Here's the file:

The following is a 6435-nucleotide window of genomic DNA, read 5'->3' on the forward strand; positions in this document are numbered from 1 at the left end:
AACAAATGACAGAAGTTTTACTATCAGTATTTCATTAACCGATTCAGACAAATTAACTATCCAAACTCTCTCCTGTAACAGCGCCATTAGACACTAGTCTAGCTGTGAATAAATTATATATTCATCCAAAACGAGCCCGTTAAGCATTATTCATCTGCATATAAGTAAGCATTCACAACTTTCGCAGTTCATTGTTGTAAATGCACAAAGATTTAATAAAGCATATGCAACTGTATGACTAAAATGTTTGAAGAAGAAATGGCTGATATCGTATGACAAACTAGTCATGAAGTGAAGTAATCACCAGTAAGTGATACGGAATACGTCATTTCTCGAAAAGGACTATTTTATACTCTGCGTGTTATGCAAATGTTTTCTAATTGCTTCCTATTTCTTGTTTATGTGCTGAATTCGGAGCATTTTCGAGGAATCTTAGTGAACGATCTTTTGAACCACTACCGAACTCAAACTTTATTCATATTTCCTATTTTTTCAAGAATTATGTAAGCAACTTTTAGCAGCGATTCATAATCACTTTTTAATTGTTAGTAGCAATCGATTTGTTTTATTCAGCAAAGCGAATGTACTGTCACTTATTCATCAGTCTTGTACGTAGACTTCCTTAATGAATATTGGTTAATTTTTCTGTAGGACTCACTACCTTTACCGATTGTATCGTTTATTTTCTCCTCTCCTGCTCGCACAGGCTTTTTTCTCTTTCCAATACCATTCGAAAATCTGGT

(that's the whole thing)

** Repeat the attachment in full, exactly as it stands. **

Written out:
The following is a 6435-nucleotide window of genomic DNA, read 5'->3' on the forward strand; positions in this document are numbered from 1 at the left end:
AACAAATGACAGAAGTTTTACTATCAGTATTTCATTAACCGATTCAGACAAATTAACTATCCAAACTCTCTCCTGTAACAGCGCCATTAGACACTAGTCTAGCTGTGAATAAATTATATATTCATCCAAAACGAGCCCGTTAAGCATTATTCATCTGCATATAAGTAAGCATTCACAACTTTCGCAGTTCATTGTTGTAAATGCACAAAGATTTAATAAAGCATATGCAACTGTATGACTAAAATGTTTGAAGAAGAAATGGCTGATATCGTATGACAAACTAGTCATGAAGTGAAGTAATCACCAGTAAGTGATACGGAATACGTCATTTCTCGAAAAGGACTATTTTATACTCTGCGTGTTATGCAAATGTTTTCTAATTGCTTCCTATTTCTTGTTTATGTGCTGAATTCGGAGCATTTTCGAGGAATCTTAGTGAACGATCTTTTGAACCACTACCGAACTCAAACTTTATTCATATTTCCTATTTTTTCAAGAATTATGTAAGCAACTTTTAGCAGCGATTCATAATCACTTTTTAATTGTTAGTAGCAATCGATTTGTTTTATTCAGCAAAGCGAATGTACTGTCACTTATTCATCAGTCTTGTACGTAGACTTCCTTAATGAATATTGGTTAATTTTTCTGTAGGACTCACTACCTTTACCGATTGTATCGTTTATTTTCTCCTCTCCTGCTCGCACAGGCTTTTTTCTCTTTCCAATACCATTCGAAAATCTGGT